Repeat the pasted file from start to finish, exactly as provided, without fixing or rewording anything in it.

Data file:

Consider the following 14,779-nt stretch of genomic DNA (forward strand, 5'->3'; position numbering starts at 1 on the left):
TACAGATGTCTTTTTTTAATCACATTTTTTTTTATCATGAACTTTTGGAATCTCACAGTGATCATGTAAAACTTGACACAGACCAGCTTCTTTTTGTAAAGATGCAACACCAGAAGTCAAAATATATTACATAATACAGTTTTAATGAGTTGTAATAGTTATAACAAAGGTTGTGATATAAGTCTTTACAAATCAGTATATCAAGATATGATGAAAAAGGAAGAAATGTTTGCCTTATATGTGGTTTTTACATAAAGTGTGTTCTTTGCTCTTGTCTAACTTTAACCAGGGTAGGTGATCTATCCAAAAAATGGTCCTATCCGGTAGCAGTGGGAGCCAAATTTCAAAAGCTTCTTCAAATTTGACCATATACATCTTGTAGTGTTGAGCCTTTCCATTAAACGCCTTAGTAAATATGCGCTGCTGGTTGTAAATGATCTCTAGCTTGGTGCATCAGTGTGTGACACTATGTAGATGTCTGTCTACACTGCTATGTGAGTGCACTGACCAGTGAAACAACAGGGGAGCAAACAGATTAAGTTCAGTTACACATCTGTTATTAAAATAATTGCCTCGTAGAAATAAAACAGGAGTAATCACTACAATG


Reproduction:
Consider the following 14,779-nt stretch of genomic DNA (forward strand, 5'->3'; position numbering starts at 1 on the left):
TACAGATGTCTTTTTTTAATCACATTTTTTTTTATCATGAACTTTTGGAATCTCACAGTGATCATGTAAAACTTGACACAGACCAGCTTCTTTTTGTAAAGATGCAACACCAGAAGTCAAAATATATTACATAATACAGTTTTAATGAGTTGTAATAGTTATAACAAAGGTTGTGATATAAGTCTTTACAAATCAGTATATCAAGATATGATGAAAAAGGAAGAAATGTTTGCCTTATATGTGGTTTTTACATAAAGTGTGTTCTTTGCTCTTGTCTAACTTTAACCAGGGTAGGTGATCTATCCAAAAAATGGTCCTATCCGGTAGCAGTGGGAGCCAAATTTCAAAAGCTTCTTCAAATTTGACCATATACATCTTGTAGTGTTGAGCCTTTCCATTAAACGCCTTAGTAAATATGCGCTGCTGGTTGTAAATGATCTCTAGCTTGGTGCATCAGTGTGTGACACTATGTAGATGTCTGTCTACACTGCTATGTGAGTGCACTGACCAGTGAAACAACAGGGGAGCAAACAGATTAAGTTCAGTTACACATCTGTTATTAAAATAATTGCCTCGTAGAAATAAAACAGGAGTAATCACTACAATG